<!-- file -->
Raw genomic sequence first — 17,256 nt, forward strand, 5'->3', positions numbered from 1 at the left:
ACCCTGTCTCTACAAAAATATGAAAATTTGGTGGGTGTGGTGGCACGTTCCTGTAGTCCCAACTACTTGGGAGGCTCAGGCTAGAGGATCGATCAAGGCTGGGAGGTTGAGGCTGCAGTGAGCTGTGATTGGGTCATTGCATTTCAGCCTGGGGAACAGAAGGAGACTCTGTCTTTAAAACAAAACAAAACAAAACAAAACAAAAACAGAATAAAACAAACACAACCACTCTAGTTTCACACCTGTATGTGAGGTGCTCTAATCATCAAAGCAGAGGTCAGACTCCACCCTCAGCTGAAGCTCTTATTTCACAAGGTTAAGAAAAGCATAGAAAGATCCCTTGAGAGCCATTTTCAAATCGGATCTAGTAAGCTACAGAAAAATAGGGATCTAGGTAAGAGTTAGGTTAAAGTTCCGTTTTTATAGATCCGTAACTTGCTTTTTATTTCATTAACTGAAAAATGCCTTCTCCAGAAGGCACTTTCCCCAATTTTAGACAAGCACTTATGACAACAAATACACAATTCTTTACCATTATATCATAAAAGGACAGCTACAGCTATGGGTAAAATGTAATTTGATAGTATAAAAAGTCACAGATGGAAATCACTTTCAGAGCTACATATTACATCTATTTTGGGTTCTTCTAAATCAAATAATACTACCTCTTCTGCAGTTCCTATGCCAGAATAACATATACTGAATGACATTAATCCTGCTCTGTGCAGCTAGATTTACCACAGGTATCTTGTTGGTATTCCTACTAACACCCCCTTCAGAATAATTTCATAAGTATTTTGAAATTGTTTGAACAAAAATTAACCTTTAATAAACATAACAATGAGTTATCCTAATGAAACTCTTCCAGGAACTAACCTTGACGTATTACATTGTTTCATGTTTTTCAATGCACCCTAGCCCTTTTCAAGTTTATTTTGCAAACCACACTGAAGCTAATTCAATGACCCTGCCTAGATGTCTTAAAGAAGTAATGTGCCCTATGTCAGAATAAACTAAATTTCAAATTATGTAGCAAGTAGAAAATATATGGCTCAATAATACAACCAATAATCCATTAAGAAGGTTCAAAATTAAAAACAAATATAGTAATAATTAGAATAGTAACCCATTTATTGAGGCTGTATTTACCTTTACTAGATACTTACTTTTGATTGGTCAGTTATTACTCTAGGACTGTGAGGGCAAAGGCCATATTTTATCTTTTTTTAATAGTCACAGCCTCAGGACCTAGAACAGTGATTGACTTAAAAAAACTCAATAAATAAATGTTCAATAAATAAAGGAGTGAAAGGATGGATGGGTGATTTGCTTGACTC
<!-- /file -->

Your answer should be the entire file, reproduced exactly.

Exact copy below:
Raw genomic sequence first — 17,256 nt, forward strand, 5'->3', positions numbered from 1 at the left:
ACCCTGTCTCTACAAAAATATGAAAATTTGGTGGGTGTGGTGGCACGTTCCTGTAGTCCCAACTACTTGGGAGGCTCAGGCTAGAGGATCGATCAAGGCTGGGAGGTTGAGGCTGCAGTGAGCTGTGATTGGGTCATTGCATTTCAGCCTGGGGAACAGAAGGAGACTCTGTCTTTAAAACAAAACAAAACAAAACAAAACAAAAACAGAATAAAACAAACACAACCACTCTAGTTTCACACCTGTATGTGAGGTGCTCTAATCATCAAAGCAGAGGTCAGACTCCACCCTCAGCTGAAGCTCTTATTTCACAAGGTTAAGAAAAGCATAGAAAGATCCCTTGAGAGCCATTTTCAAATCGGATCTAGTAAGCTACAGAAAAATAGGGATCTAGGTAAGAGTTAGGTTAAAGTTCCGTTTTTATAGATCCGTAACTTGCTTTTTATTTCATTAACTGAAAAATGCCTTCTCCAGAAGGCACTTTCCCCAATTTTAGACAAGCACTTATGACAACAAATACACAATTCTTTACCATTATATCATAAAAGGACAGCTACAGCTATGGGTAAAATGTAATTTGATAGTATAAAAAGTCACAGATGGAAATCACTTTCAGAGCTACATATTACATCTATTTTGGGTTCTTCTAAATCAAATAATACTACCTCTTCTGCAGTTCCTATGCCAGAATAACATATACTGAATGACATTAATCCTGCTCTGTGCAGCTAGATTTACCACAGGTATCTTGTTGGTATTCCTACTAACACCCCCTTCAGAATAATTTCATAAGTATTTTGAAATTGTTTGAACAAAAATTAACCTTTAATAAACATAACAATGAGTTATCCTAATGAAACTCTTCCAGGAACTAACCTTGACGTATTACATTGTTTCATGTTTTTCAATGCACCCTAGCCCTTTTCAAGTTTATTTTGCAAACCACACTGAAGCTAATTCAATGACCCTGCCTAGATGTCTTAAAGAAGTAATGTGCCCTATGTCAGAATAAACTAAATTTCAAATTATGTAGCAAGTAGAAAATATATGGCTCAATAATACAACCAATAATCCATTAAGAAGGTTCAAAATTAAAAACAAATATAGTAATAATTAGAATAGTAACCCATTTATTGAGGCTGTATTTACCTTTACTAGATACTTACTTTTGATTGGTCAGTTATTACTCTAGGACTGTGAGGGCAAAGGCCATATTTTATCTTTTTTTAATAGTCACAGCCTCAGGACCTAGAACAGTGATTGACTTAAAAAAACTCAATAAATAAATGTTCAATAAATAAAGGAGTGAAAGGATGGATGGGTGATTTGCTTGACTC